Hoping you’re having a loungy, lazy Sunday. Here’s a few of the articles I read this past week I liked quite a bit.
On Likability by Lacy M. Johnson - This one says a lot about what’s wrong with our society.
My daughter comes home from school at least once a week and announces to me that no one likes her. She has done something that is too weird, or bold, or has said a thing with which others disagree. She has had to sit alone during lunch or play alone during recess. She even sat on the buddy bench, she tells me, and no one came.
This man won't go into a nursing home. He'll spend his 'golden age' at the Holiday Inn by Kristin Lam USA Today -
While the average nursing home costs $188 per day, Robison wrote that reservations at the hotel chain cost $59.23 per night with both a long-term stay and senior discount. Factor in free breakfast and happy hour and Robison calculated that would leave $128.77 a day for food and entertainment.
Not to mention, Robison said Holiday Inns offer a spa, swimming pool, workout room, laundry room and a lounge. Of course, complimentary shampoo, soap, toothpaste and razors will rack up savings, too.
Securing a room at the right nursing home may take months, but Robison said reservations for quality customer service can be made now.
What happens when you get off Facebook for four weeks? Stanford researchers found out by Kurt Wagner, Recode - Definitely one “I Liked” and shared with my “Friends”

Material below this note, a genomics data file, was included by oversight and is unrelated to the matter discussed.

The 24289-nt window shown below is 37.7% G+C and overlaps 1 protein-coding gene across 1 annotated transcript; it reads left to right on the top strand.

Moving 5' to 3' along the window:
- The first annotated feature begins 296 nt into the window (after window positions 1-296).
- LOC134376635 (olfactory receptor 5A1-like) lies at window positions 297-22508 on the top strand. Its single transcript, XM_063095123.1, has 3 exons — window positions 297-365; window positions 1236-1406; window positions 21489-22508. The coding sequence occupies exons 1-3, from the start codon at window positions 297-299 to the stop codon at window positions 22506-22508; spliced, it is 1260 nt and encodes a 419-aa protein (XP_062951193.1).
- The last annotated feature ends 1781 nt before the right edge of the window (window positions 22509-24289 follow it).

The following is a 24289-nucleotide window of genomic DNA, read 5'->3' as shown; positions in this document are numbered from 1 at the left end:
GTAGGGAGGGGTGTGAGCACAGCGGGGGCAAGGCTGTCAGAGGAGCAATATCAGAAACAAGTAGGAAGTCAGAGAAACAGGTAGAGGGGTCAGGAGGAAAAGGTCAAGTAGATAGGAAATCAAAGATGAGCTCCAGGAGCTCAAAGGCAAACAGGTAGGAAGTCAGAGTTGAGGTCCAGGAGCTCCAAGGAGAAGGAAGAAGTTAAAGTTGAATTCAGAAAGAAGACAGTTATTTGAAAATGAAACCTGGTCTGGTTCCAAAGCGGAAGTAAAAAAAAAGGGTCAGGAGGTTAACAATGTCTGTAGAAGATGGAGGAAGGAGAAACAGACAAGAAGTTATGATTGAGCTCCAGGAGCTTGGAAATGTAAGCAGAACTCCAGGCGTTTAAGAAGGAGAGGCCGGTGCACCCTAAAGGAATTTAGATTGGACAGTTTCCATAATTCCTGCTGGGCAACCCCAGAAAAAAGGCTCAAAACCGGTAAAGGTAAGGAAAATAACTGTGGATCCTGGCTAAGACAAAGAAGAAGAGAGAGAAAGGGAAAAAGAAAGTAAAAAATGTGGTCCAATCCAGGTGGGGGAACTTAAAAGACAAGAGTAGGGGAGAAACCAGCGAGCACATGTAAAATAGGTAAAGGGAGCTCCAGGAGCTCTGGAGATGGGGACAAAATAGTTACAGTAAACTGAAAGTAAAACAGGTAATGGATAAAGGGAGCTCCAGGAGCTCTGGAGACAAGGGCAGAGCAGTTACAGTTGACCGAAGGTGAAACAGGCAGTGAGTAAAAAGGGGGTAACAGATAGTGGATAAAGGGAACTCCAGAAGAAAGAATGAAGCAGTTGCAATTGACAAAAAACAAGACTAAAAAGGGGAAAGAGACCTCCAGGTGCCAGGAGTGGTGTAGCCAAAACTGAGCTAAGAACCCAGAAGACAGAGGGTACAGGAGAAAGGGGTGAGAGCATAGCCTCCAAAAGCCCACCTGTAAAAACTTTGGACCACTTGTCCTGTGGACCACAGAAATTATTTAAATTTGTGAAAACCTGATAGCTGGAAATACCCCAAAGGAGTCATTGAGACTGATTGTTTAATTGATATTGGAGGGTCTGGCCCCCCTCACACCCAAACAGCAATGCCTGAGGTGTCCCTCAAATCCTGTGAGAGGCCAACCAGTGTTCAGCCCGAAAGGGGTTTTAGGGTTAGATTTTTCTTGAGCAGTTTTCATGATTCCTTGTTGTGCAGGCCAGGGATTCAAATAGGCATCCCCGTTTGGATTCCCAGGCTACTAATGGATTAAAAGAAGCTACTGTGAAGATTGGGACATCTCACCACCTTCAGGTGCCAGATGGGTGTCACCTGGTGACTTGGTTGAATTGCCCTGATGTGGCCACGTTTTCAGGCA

How much would you need to be paid to give up your Facebook account for four weeks?
That was the question a group of researchers from Stanford asked thousands of Facebook users last year in an effort to better understand how the social network affected issues such as political polarization and mental well-being.
The study — which paid some users to abandon Facebook and encouraged others to give it up by using just their self-control — found that cutting Facebook out of your life has a number of consequences. Many of them are positive.
Emily Dickinson’s Electric Love Letters to Susan Gilbert by Maria Popova - Uplifting and crushingly sad.
Four months before her twentieth birthday, Emily Dickinson (December 10, 1830–May 15, 1886) met the person who became her first love and remained her greatest — an orphaned mathematician-in-training by the name of Susan Gilbert, nine days her junior. Throughout the poet’s life, Susan would be her muse, her mentor, her primary reader and editor, her fiercest lifelong attachment, her “Only Woman in the World.”